18. 18. Heart FailureLifestyles, Fitnessand Rehabilitation • Signs and Symptoms of Heart Failure – Persistent Cough or Wheezing • WHY? – Fluid “backs up” in the lungs • SYMPTOMS – Coughing that produces white or pink blood- tinged sputum (Froty Sputum)
  19. 19. Heart FailureLifestyles, Fitnessand Rehabilitation • Signs and Symptoms of Heart Failure – Edema • WHY? – Decreased blood flow out of the weak heart – Blood returning to the heart from the veins “backs up” causing fluid to build up in tissues • SYMPTOMS – Swelling in feet, ankles, legs or abdomen – Weight gain
  20. 20. Heart FailureLifestyles, Fitnessand Rehabilitation • Signs and Symptoms of Heart Failure – Tiredness, fatigue • WHY? – Heart can’t pump enough blood to meet needs of bodies tissues – Body diverts blood away from less vital organs (muscles in limbs) and sends it to the heart and brain • SYMPTOMS – Constant tired feeling – Difficulty with everyday activities
  21. 21. Heart FailureLifestyles, Fitnessand Rehabilitation • Signs and Symptoms of Heart Failure – Lack of appetite/ Nausea • WHY? – The digestive system receives less blood causing problems with digestion – Physiological disturbance to Vagus nerve • SYMPTOMS – Feeling of being full or sick to your stomach
  22. 22. Heart FailureLifestyles, Fitnessand Rehabilitation • Signs and Symptoms of Heart Failure – Confusion/ Impaired thinking • WHY? – Changing levels of substances in the blood ( sodium) can cause confusion – Lack of O2 reach to the brain • SYMPTOMS – Memory loss or feeling of disorientation – Relative or caregiver may notice this first
  23. 23. Heart FailureLifestyles, Fitnessand Rehabilitation • Signs and Symptoms of Heart Failure – Increased heart rate • WHY? – The heart beats faster to “make up for” the loss in pumping function • SYMPTOMS – Heart palpitations – May feel like the heart is racing or throbbing
  24. 24. Heart FailureLifestyles, Fitnessand Rehabilitation • New York Heart Association (NYHA) Functional Classification Class % of patients Symptoms I 35% No symptoms or limitations in ordinary physical activity II 35% Mild symptoms and slight limitation during ordinary activity III 25% Marked limitation in activity even during minimal activity. Comfortable only at rest IV 5% Severe limitation. Experiences symptoms even at rest
  25. 25. Heart FailureLifestyles, Fitnessand Rehabilitation • Treatment Options – The more common forms of heart failure cannot be cured, but can be treated • Lifestyle changes • Medications • Surgery
  26. 26. Heart FailureLifestyles, Fitnessand Rehabilitation • Lifestyle changes – Stop smoking – Loose weight – Avoid alcohol – Avoid or limit caffeine – Eat a low-fat, low-sodium diet – Exercise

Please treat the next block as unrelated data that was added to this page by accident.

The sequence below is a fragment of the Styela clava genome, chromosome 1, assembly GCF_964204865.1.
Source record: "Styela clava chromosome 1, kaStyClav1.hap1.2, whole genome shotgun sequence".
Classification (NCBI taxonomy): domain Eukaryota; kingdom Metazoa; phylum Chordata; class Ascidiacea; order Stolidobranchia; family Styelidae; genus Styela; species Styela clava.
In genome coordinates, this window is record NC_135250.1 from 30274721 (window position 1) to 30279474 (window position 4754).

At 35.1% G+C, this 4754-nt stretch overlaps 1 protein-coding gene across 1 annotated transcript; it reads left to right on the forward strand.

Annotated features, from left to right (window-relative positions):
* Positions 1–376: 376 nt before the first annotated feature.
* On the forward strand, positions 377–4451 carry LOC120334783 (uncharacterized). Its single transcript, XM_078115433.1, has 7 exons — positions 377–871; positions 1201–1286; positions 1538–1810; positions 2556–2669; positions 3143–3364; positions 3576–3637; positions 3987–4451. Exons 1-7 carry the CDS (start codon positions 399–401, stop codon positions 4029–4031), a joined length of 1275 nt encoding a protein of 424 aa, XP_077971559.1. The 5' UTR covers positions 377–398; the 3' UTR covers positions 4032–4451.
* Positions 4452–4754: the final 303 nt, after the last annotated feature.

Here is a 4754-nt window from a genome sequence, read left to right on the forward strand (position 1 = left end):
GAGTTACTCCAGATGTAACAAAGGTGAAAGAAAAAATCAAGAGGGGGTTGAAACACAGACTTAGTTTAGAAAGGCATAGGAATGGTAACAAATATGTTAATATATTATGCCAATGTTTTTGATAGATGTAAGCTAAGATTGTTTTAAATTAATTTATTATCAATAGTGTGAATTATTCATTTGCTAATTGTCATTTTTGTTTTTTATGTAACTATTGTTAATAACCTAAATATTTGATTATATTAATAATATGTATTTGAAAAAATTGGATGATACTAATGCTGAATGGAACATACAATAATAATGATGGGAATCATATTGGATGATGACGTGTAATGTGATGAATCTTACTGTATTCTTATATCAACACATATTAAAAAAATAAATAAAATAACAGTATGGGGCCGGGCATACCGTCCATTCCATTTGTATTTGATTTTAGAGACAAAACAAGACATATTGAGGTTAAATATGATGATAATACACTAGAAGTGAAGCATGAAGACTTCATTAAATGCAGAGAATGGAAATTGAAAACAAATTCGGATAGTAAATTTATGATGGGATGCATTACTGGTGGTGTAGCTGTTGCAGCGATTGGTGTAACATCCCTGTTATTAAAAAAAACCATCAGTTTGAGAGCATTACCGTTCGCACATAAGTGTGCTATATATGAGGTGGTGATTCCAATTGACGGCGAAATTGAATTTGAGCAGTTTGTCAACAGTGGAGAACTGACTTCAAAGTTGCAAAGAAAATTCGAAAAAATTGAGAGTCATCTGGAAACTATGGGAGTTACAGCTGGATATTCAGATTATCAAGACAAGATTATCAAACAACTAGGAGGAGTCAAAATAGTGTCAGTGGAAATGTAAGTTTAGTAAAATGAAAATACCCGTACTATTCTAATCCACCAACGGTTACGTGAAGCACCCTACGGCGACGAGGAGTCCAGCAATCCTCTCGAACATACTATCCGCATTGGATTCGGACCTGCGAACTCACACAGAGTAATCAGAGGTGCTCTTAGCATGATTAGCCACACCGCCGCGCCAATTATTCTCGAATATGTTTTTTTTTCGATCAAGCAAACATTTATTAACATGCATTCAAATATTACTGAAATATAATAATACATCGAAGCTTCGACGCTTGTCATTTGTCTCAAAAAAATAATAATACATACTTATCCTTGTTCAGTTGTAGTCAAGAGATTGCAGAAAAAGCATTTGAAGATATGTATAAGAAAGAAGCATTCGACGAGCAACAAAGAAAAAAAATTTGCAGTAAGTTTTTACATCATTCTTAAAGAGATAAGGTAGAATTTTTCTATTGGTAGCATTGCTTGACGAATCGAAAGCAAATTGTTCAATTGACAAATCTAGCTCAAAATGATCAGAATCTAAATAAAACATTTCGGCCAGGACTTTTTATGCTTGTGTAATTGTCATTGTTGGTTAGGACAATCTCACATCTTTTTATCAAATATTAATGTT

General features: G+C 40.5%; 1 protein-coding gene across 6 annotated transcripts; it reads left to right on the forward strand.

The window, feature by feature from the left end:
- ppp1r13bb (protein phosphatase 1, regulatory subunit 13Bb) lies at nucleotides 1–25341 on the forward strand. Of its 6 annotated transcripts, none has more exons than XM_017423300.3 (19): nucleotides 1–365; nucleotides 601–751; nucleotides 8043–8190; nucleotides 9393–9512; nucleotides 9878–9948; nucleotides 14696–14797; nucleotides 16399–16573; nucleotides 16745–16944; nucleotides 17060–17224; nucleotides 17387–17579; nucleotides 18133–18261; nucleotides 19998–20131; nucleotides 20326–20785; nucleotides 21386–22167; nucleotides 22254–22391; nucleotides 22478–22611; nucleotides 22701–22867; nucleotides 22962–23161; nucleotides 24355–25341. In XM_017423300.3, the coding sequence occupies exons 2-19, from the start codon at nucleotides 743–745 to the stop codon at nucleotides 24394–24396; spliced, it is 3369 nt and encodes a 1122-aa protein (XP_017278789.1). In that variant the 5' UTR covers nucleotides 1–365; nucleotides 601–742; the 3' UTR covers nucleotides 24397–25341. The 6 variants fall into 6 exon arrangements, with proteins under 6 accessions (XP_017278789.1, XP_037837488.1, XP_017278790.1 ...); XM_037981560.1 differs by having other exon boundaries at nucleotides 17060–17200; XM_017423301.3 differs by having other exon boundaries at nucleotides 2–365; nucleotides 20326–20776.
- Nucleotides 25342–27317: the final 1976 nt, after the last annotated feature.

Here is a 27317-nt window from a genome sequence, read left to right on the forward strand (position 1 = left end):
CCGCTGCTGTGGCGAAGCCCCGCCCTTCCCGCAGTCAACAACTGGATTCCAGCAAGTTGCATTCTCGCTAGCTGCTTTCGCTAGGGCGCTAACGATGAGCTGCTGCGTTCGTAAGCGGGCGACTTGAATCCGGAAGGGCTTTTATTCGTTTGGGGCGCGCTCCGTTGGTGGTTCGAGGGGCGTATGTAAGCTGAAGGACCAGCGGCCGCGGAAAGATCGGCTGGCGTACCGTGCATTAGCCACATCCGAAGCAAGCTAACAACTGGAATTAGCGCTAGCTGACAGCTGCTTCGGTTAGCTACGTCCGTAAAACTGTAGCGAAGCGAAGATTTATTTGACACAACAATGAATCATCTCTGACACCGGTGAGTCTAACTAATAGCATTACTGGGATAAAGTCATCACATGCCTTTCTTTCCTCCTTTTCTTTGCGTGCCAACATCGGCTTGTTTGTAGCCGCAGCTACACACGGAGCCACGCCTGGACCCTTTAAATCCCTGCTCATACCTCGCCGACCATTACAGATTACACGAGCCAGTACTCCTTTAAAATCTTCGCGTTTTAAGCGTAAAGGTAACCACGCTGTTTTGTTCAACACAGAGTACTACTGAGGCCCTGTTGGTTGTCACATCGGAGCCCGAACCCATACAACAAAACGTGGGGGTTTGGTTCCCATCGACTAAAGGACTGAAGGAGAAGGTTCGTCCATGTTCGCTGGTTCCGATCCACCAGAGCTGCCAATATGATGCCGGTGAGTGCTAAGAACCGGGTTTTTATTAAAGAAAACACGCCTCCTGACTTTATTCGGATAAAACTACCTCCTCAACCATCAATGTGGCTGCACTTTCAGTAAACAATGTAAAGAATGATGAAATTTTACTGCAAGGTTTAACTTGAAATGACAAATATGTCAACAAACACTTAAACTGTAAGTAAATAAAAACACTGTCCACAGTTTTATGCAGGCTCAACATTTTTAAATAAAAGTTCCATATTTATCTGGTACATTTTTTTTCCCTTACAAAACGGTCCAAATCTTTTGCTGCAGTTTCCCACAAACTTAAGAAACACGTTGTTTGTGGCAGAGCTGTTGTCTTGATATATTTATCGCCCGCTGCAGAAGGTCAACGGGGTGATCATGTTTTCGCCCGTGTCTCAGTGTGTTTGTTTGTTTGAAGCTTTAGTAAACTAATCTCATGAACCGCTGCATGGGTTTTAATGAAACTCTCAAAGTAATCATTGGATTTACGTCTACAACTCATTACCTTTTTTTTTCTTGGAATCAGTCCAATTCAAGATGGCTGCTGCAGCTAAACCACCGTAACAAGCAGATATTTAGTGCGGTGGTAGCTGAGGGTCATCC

27. 27. Heart FailureLifestyles, Fitnessand Rehabilitation • Lifestyle changes – Reduce stress – Keep track of symptoms and weight and report any changes or concern to the doctor – Limit fluid intake – See the doctor more frequently
  28. 28. Heart FailureLifestyles, Fitnessand Rehabilitation • Medications used to treat Heart Failure – ACE Inhibitors (Enalapril 5-10mg bd/tds) • Cornerstone of heart failure therapy • Proven to slow the progression of heart failure • Vasodilator – cause blood vessels to expand lowering blood pressure and the hearts work load
  29. 29. Heart FailureLifestyles, Fitnessand Rehabilitation • Medications used to treat Heart Failure – Diuretics (water pills) – Frusemide 40-80mg • Prescribed for fluid build up, swelling or edema • Cause kidneys to remove more sodium and water from the bloodstream • Decreases workload of the heart and edema • Fine balance – removing too much fluid can strain kidneys or cause low blood pressure
  30. 30. Heart FailureLifestyles, Fitnessand Rehabilitation • Medications used to treat Heart Failure – Potassium • Most diuretics remove potassium from the body • Potassium pills compensate for the amount lost in the urine • Potassium helps control heart rhythm and is essential for the normal work of the nervous system and muscles
  31. 31. Heart FailureLifestyles, Fitnessand Rehabilitation• Medications used to treat Heart Failure – Vasodilators • Hydrallazine 100mg stat or Prazosin 1-2mg bd/tds • Cause blood vessel walls to relax • Occasionally used if patient cannot tolerate ACE • Decrease workload of the heart
  32. 32. Heart FailureLifestyles, Fitnessand Rehabilitation • Medications used to treat Heart Failure – Digitalis preparations • Digoxin 0.25mg-0.5mg bd • Increases the force of the hearts contractions, increases the blood stroke volume • Relieves symptoms • Slows heart rate and certain irregular heart beats
  33. 33. Heart FailureLifestyles, Fitnessand Rehabilitation • Medications used to treat Heart Failure – Beta-blockers (Tab Metoprolol 50-200mg) • Lower the heart rate and blood pressure • Decrease the workload of the heart – Blood-thinners (coumadin) • Used in patients at risk for developing blood clots in the blood vessels, legs, lung and heart • Used in irregular heart rhythms due to risk of stroke
  34. 34. Heart FailureLifestyles, Fitnessand Rehabilitation • Treatment options – Surgery and other Medical Procedures • Not often used in heart failure unless there is a correctable problem • Coronary artery bypass • Angioplasty • Valve replacement • Defibrillator implantation • Heart transplantation • Left ventricular assist device (LVAD)